Parliament House Is in the course of being redeveloped by The Scottish Court Service, and in the course of the redevelopment it became clear to all concerned that The Scottish Ministers did not have a registered title to the whole of Parliament House and it was agreed in the course of discussions between The Scottish Court Service and the Faculty that The Scottish Ministers would register a title to the entire building and they would then grant the Faculty a Disposition of the Laigh Hall in order to regularise the de facto position which has applied since the mid Nineteenth Century.

In the hope that this explanation will be sufficient for your purposes, I look forward to hearing from you with a receipted Form 4 and confirmation that the Registers of Scotland will now process the Faculty’s application for registration of its interest on the back of the application which was recently submitted on behalf of The Scottish Ministers in relation to the whole of Parliament House.

The solicitor at Shepherd  & Wedderburn acting for the ‘trustee’ for the Faculty of Advocates – David A Smith, was none other than David Alexander Smith – the husband of Court of Session judge Lady Anne Smith.

After his retirement from Shepherd & Wedderburn, David Smith served a term as a board member of the Scottish legal Complaints Commission (SLCC), where he sparked findings by Kevin Dunion – the then Scottish Information Commissioner – who demanded the release of censored comments by Smith targeting victims of corrupt solicitors who came before the pro-lawyer legal regulator.

PARLIAMENT HOUSE PUBLIC OWNERSHIP TITLE SWINDLE:

Last year Diary of Injustice reported on the City of Edinburgh Council’s efforts to recover the titles to Parliament House after land reform campaigner Andy Wightman – now an MSP – revealed land titles to the buildings of Scotland’s top courts were ‘gifted’ by Scottish Ministers to the Faculty of Advocates.

A disclosure of eighty eight pages of documents released to DOI under Freedom of Information legislation – revealed at the time the Scottish Government had no plans to act over their handing over of the Parliament Hall land titles to the Faculty of Advocates.

And, throughout the documents – which contain communications between civil servants, briefings to Ministers, land reports and letters from Edinburgh City Council asking for meetings, it was clear Scottish Ministers favour leaving the titles to the nation’s top courts with the vested interests of the legal profession.

During an earlier check on the titles to the Laigh Hall – Parliament House – Queen Street – ownership stood in the name of “SIDNEY NEIL BRAILSFORD Queen’s Counsel, Treasurer of HONOURABLE THE FACULTY OF ADVOCATES Edinburgh, as Trustee and in Trust for said Faculty”. Sidney Brailsford is none other than High Court Judge Lord Brailsford.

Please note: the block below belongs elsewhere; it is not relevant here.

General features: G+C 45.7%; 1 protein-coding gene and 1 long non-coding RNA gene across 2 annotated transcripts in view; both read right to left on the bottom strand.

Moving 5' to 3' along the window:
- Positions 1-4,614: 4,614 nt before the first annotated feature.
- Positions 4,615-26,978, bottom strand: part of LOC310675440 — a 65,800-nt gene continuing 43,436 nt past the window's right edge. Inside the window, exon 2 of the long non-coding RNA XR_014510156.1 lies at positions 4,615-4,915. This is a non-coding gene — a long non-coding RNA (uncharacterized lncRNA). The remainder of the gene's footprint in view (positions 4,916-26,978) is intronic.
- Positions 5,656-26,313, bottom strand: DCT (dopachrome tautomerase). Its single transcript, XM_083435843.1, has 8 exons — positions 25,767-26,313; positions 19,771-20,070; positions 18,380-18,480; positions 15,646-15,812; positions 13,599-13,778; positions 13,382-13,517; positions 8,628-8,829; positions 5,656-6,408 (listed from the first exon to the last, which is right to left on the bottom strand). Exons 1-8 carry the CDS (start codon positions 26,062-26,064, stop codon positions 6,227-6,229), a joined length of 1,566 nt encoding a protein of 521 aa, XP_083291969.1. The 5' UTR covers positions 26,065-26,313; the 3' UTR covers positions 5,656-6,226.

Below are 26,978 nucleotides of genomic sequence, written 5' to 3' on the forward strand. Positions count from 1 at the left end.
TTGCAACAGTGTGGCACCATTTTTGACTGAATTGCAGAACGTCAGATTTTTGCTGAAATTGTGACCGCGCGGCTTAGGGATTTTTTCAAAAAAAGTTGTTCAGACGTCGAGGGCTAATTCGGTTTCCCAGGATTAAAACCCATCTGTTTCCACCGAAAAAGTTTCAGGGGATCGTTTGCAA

Scottish Government files reveal how court titles were handed over to advocates After a series of briefings with Ministers – involving everyone from the Lord Advocate & Solicitor General to the Cabinet Secretary for Justice, Minister for Legal Affairs and others, a position was adopted by Scottish Ministers “That we confirm to Council officials that it is the Scottish Government’s position that title to Parliament Hall was taken by Scottish Ministers in good faith and with the full knowledge and consent of the Council. The Scottish Court Service and Faculty of Advocates therefore have good title to the property and Ministers propose no further action.”

Lawyers for the Scottish Government also sought to distance themselves from the huge £58 million taxpayer funded spend on the Scottish Court buildings – long after titles were handed over to the advocates.

One lawyer stated in an email: “Was the PH [Parliament Hall] refurb about £60m? It went over in the SCS [Scottish Court Service] budgets I think but from my recollection of briefing on their budget it is not easily identifiable within their budget lines. So SCS [Scottish Court Service] spent the money not SG [Scottish Government]?”

In another memo, it is revealed Edinburgh City Council may be compelled to take legal action to recover the titles and details an example of how Common Good land disputes have affected legislation in the past.

As previously reported, Scotland’s First Minister Nicola Sturgeon has already given her blessing to the multi million pound title handover freebie to the Faculty of Advocates. The First Minister claimed there was “no easy solution to the issue of restoring title to the City of Edinburgh Council”. The First Minister’s response to a question from Green Party MSP Alison Johnstone during First Minister’s Questions, follows:

Parliament House handed over to Faculty of Advocates FMQ’s Nicola Sturgeon 19 February 2015

Official Report of debate: Alison Johnstone (Lothian) (Green): It transpired this week that the 17th century old Parliament hall in Edinburgh was transferred from the collective ownership of my constituents to Scottish ministers without knowledge or recompense to the common good fund.

The City of Edinburgh Council failed in its role as steward of the fund, but is now seeking to resolve the situation. Can the First Minister assure my constituents that any requests from the council to restore ownership of that common good asset to the council will be considered seriously and favourably?

The First Minister – Nicola Sturgeon: I will briefly state the background to this issue, of which I am sure that Alison Johnstone is aware.